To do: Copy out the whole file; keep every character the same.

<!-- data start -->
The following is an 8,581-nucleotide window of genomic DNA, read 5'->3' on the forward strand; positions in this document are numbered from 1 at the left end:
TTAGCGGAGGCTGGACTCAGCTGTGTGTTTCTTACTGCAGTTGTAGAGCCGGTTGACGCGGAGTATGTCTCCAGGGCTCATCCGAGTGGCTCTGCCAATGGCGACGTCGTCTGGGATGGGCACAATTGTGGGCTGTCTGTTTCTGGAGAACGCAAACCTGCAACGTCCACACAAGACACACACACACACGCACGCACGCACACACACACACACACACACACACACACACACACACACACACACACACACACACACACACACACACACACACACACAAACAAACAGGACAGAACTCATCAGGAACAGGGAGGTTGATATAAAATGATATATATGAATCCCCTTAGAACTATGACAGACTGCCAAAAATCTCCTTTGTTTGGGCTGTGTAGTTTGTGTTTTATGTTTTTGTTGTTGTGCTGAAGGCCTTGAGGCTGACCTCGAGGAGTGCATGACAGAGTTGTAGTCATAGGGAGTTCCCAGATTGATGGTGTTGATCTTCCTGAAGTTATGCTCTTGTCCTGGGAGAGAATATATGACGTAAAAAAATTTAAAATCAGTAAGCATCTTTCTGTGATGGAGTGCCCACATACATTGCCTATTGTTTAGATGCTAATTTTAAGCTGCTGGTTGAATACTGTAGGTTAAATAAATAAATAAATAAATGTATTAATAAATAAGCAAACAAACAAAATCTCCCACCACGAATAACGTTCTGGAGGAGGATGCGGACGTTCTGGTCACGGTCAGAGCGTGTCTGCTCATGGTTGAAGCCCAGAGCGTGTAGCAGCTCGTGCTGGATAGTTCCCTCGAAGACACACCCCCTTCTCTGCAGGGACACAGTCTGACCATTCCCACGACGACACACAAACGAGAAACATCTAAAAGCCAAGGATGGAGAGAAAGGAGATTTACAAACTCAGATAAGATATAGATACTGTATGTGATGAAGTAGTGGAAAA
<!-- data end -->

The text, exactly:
The following is an 8,581-nucleotide window of genomic DNA, read 5'->3' on the forward strand; positions in this document are numbered from 1 at the left end:
TTAGCGGAGGCTGGACTCAGCTGTGTGTTTCTTACTGCAGTTGTAGAGCCGGTTGACGCGGAGTATGTCTCCAGGGCTCATCCGAGTGGCTCTGCCAATGGCGACGTCGTCTGGGATGGGCACAATTGTGGGCTGTCTGTTTCTGGAGAACGCAAACCTGCAACGTCCACACAAGACACACACACACACGCACGCACGCACACACACACACACACACACACACACACACACACACACACACACACACACACACACACACACACACACACACACACAAACAAACAGGACAGAACTCATCAGGAACAGGGAGGTTGATATAAAATGATATATATGAATCCCCTTAGAACTATGACAGACTGCCAAAAATCTCCTTTGTTTGGGCTGTGTAGTTTGTGTTTTATGTTTTTGTTGTTGTGCTGAAGGCCTTGAGGCTGACCTCGAGGAGTGCATGACAGAGTTGTAGTCATAGGGAGTTCCCAGATTGATGGTGTTGATCTTCCTGAAGTTATGCTCTTGTCCTGGGAGAGAATATATGACGTAAAAAAATTTAAAATCAGTAAGCATCTTTCTGTGATGGAGTGCCCACATACATTGCCTATTGTTTAGATGCTAATTTTAAGCTGCTGGTTGAATACTGTAGGTTAAATAAATAAATAAATAAATGTATTAATAAATAAGCAAACAAACAAAATCTCCCACCACGAATAACGTTCTGGAGGAGGATGCGGACGTTCTGGTCACGGTCAGAGCGTGTCTGCTCATGGTTGAAGCCCAGAGCGTGTAGCAGCTCGTGCTGGATAGTTCCCTCGAAGACACACCCCCTTCTCTGCAGGGACACAGTCTGACCATTCCCACGACGACACACAAACGAGAAACATCTAAAAGCCAAGGATGGAGAGAAAGGAGATTTACAAACTCAGATAAGATATAGATACTGTATGTGATGAAGTAGTGGAAAA